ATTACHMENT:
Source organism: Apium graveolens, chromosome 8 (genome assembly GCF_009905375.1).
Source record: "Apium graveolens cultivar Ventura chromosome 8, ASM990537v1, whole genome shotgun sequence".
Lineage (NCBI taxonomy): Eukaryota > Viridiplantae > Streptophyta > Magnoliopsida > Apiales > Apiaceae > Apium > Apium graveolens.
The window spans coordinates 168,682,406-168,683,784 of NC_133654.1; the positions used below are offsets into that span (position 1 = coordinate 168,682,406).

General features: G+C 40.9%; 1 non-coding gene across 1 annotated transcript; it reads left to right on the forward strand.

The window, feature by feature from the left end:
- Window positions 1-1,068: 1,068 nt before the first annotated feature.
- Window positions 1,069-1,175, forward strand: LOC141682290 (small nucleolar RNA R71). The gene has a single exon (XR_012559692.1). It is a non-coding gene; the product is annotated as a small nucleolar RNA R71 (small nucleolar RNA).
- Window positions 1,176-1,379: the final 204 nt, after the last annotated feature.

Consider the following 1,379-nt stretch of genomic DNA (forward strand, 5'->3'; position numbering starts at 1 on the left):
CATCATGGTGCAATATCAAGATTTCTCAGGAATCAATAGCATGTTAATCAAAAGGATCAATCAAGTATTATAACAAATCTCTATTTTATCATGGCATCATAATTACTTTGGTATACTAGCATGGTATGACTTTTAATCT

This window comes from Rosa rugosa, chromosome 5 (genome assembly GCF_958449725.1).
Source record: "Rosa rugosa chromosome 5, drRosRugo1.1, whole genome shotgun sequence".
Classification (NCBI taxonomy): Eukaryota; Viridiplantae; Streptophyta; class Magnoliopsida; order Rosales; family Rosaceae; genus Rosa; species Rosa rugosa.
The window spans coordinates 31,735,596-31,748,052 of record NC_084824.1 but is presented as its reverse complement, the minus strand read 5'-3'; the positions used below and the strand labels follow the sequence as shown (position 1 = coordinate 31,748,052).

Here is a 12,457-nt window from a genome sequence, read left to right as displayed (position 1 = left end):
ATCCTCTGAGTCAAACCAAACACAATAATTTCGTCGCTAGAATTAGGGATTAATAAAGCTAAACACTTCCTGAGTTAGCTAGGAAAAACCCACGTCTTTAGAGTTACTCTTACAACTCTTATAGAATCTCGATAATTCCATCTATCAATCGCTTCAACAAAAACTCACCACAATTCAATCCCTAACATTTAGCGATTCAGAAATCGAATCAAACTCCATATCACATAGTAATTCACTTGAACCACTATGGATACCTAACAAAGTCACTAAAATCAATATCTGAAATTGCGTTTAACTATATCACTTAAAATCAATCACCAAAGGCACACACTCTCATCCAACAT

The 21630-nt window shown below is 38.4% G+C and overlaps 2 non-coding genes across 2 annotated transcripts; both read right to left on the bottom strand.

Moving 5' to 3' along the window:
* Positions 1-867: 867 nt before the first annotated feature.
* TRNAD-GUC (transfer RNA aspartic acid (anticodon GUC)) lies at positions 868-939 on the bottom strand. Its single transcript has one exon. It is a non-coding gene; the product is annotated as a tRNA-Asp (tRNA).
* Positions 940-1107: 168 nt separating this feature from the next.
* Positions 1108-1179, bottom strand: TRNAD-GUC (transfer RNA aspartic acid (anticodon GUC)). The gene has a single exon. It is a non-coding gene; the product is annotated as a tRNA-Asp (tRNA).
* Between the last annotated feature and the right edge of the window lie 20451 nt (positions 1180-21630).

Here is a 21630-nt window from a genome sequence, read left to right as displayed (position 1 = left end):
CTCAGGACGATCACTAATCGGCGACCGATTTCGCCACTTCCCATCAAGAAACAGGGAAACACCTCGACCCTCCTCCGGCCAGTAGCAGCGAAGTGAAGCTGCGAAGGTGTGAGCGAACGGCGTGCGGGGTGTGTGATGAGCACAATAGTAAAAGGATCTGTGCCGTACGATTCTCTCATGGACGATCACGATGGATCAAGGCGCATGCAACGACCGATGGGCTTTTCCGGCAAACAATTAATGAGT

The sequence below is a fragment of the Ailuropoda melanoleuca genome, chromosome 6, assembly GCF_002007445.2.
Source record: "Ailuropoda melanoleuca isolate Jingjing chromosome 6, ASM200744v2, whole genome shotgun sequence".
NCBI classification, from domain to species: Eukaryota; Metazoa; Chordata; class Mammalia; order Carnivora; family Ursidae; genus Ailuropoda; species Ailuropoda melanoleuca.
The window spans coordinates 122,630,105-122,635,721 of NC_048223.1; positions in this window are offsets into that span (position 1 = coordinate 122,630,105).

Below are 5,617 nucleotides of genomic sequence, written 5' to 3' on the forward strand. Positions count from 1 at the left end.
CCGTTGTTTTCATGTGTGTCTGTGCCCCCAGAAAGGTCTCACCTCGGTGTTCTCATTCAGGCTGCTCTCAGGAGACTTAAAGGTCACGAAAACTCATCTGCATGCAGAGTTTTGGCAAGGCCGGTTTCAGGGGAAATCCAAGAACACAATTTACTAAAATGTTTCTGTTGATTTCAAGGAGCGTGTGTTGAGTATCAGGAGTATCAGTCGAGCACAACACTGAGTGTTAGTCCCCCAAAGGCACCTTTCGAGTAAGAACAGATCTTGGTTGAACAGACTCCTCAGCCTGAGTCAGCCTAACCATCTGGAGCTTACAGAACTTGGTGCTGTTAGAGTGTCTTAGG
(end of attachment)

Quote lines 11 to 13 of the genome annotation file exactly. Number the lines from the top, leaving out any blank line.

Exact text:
CATCATGGTGCAATATCAAGATTTCTCAGGAATCAATAGCATGTTAATCAAAAGGATCAATCAAGTATTATAACAAATCTCTATTTTATCATGGCATCATAATTACTTTGGTATACTAGCATGGTATGACTTTTAATCT

This window comes from Rosa rugosa, chromosome 5 (genome assembly GCF_958449725.1).
Source record: "Rosa rugosa chromosome 5, drRosRugo1.1, whole genome shotgun sequence".